The Alps are the highest and most extensive mountain range system that lie in south-central Europe. The mountain range stretches approximately 750 miles (1,200 kilometers) in a crescent shape across eight Alpine countries: France, Switzerland, Monaco, Italy, Liechtenstein, Austria, Germany, and Slovenia.
The Alps are an interzonal mountain system (Orobiome), or a “transition area” between Central and Mediterranean Europe. The Alps have high habitat diversity, with 200 habitats classified throughout the mountain range. This mountain range is home to a high level of biodiversity.
According to the World Wildlife Foundation (WWF), there are over 4,500 species of plants, 200 bird species, 21 amphibian species, 15 reptile species, and 80 mammal species. Many of these species have made adaptations to the harsh cold conditions and high altitudes.
None of the 80 mammal species found in the Alps are “strictly” endemic, meaning they occur in the Alps and nowhere else in the world. Some of the larger carnivore species found in the Alps include the Alpine ibex, the chamois, the Eurasian lynx, the wolf, and the brown bear. These populations have been reduced in size or fragmented into small groups. There are also numerous rodent species found in the Alps, such as voles and marmots.
There about 200 breeding bird species, as well as an equal number of migratory species, in the Alps. The largest bird species found in the Alps are the golden eagle and the bearded vulture. The alpine chough is the most common bird found in the region.
Of the 21 total species of amphibians, only one is endemic, Salamandra lanzai. There are fifteen reptile species are present, including adders and vipers.
According to WWF, the Alps are one of the regions with the richest flora and fauna in Europe, second only to the Mediterranean. There are about 4,500 species of vascular plants, 800 species of mosses, 300 liverworts, 2500 lichens and more than 5000 fungi found in the Alps. About 8 percent of the vascular species are endemic. The variety of habitats in the Alps helps to promote the uniqueness of Alpine flora, along with the harsh environmental conditions that drive species to change and adapt.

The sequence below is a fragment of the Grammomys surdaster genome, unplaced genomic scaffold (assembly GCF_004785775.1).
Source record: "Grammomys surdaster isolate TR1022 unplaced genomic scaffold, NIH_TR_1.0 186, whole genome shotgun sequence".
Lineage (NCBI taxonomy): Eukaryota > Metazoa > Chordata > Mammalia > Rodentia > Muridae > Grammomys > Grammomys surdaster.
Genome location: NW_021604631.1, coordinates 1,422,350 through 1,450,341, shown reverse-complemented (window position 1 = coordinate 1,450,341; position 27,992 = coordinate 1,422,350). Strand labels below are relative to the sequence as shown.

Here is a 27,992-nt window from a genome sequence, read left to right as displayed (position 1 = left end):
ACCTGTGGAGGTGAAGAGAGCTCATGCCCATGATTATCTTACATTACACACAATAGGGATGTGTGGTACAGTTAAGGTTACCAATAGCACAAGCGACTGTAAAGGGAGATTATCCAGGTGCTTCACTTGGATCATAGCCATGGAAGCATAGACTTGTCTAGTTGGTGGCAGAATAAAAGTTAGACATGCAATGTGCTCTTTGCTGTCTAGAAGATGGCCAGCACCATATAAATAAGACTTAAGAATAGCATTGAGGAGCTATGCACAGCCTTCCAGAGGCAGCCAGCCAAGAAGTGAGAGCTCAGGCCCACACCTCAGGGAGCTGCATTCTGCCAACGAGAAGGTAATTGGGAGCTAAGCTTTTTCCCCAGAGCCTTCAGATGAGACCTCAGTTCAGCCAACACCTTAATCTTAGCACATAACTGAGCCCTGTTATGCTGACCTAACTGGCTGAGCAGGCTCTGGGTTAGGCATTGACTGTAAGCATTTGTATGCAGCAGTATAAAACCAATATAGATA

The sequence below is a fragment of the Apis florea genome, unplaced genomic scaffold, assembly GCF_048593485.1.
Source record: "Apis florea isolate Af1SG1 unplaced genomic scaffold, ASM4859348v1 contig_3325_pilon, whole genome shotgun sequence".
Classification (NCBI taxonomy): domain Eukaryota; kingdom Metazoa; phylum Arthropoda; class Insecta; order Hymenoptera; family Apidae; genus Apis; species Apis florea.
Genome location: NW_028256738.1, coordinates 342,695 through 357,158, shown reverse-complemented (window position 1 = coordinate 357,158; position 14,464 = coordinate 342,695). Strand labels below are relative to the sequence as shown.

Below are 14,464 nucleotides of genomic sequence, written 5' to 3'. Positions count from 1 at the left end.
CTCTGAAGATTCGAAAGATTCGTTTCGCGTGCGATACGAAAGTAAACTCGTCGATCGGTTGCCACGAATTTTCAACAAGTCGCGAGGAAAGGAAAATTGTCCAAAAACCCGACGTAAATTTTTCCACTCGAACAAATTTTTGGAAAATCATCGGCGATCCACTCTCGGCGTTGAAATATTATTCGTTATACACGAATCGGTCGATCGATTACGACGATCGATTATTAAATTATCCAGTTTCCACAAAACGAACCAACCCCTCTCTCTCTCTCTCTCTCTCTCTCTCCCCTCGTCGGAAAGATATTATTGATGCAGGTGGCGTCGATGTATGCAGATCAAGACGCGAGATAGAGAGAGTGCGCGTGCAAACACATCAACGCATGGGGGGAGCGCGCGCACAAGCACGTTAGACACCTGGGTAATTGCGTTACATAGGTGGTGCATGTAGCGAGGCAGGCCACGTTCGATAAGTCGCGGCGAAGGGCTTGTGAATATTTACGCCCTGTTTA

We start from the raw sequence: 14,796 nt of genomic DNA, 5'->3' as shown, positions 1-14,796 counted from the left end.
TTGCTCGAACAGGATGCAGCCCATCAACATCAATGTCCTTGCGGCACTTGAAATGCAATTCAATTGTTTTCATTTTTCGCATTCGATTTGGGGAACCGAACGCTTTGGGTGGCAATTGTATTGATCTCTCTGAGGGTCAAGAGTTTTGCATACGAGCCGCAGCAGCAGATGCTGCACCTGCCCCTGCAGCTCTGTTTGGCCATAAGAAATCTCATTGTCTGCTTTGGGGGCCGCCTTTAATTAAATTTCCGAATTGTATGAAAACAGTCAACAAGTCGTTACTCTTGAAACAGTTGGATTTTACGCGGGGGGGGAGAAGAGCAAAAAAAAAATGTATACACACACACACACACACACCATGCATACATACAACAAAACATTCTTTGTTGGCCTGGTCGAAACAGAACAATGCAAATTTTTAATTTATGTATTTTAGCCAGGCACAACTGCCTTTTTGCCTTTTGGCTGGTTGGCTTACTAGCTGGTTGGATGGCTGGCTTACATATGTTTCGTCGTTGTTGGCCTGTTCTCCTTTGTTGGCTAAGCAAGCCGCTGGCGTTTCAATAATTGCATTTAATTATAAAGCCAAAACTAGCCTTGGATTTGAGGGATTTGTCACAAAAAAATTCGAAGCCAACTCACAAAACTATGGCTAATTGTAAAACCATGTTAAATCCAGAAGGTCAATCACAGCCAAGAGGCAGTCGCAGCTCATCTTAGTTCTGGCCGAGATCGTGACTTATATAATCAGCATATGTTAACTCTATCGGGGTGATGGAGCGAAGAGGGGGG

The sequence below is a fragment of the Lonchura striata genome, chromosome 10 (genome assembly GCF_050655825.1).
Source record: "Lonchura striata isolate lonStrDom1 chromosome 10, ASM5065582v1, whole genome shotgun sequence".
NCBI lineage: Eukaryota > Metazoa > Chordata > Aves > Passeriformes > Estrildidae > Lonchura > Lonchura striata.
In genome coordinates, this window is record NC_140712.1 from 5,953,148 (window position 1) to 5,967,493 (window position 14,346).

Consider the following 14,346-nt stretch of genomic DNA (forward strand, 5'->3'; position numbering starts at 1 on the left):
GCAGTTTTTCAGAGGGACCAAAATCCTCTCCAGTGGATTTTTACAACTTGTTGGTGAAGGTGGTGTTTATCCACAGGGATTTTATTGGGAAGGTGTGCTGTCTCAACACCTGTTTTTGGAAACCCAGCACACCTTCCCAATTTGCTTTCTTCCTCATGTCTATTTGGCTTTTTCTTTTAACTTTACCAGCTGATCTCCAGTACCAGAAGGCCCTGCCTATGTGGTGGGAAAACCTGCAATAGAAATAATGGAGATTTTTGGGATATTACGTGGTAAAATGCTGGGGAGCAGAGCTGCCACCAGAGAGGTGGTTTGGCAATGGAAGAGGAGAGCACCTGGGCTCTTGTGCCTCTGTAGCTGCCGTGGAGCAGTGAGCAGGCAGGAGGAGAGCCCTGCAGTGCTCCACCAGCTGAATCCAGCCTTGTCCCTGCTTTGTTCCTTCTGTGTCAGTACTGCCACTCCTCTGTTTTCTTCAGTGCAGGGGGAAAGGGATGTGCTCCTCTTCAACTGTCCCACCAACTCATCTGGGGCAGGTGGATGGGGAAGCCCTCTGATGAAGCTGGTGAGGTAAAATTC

Mont Blanc is the highest peak at 15,776 feet (4,808 m). It is the second-highest and second most prominent mountain in Europe and the eleventh most prominent mountain summit in the world. The mountain stands between regions of Italy and of France. There are about a hundred peaks higher than 13,000 ft (4,000 m) in the Alpine region.
The Alps provide lowland Europe with drinking water, irrigation, and hydroelectric power. Although the area is only about 11% of the surface area of Europe, the Alps provide up to 90% of water to lowland Europe. Major European rivers flow from the Alps, including the Rhine, the Rhône, the Inn, and the Po.
The major glacierized areas in the Alps are situated along the crest of the mountain chain, with the largest glaciers often found at the highest elevations. There are smaller glaciers scattered throughout the Alps.
The Swiss Alps is known for glaciers, containing around 1,800 glaciers. The region’s glaciers include the longest glacier in the Alps: the Aletsch Glacier.
- At over 12 miles long and about a half-mile thick, the famous Aletsch valley glacier is the longest in the Alps, but due to climate change, the Aletsch is shrinking and predicted to completely melt by the end of this century.
- The Alps are Europe’s highest and most extensive mountain range.
- Mont Blanc is the highest mountain in the Alps, spanning 3 countries. Its granite ramparts distinguish it from other peaks. Mont Blanc’s ranges rose straight from the deep and are still rising, a phenomenon caused by glacial movement.
- The limestone Dolomites in Italy are half as high as Mont Blanc and were created as Africa’s collision with Europe pushed together an ancient tropical seafloor with the ancient skeletons of marine organisms into the sky.
- Humans have been living in the Alps since Paleolithic times, about 60,000 to 50,000 years ago. The Alpine region continues to have a strong cultural identity and its traditional culture of farming, cheesemaking, and woodworking still exists in Alpine villages. However, the tourism industry has been growing since the 20th century. While the region is home to 14 million people, it has 120 million annual visitors.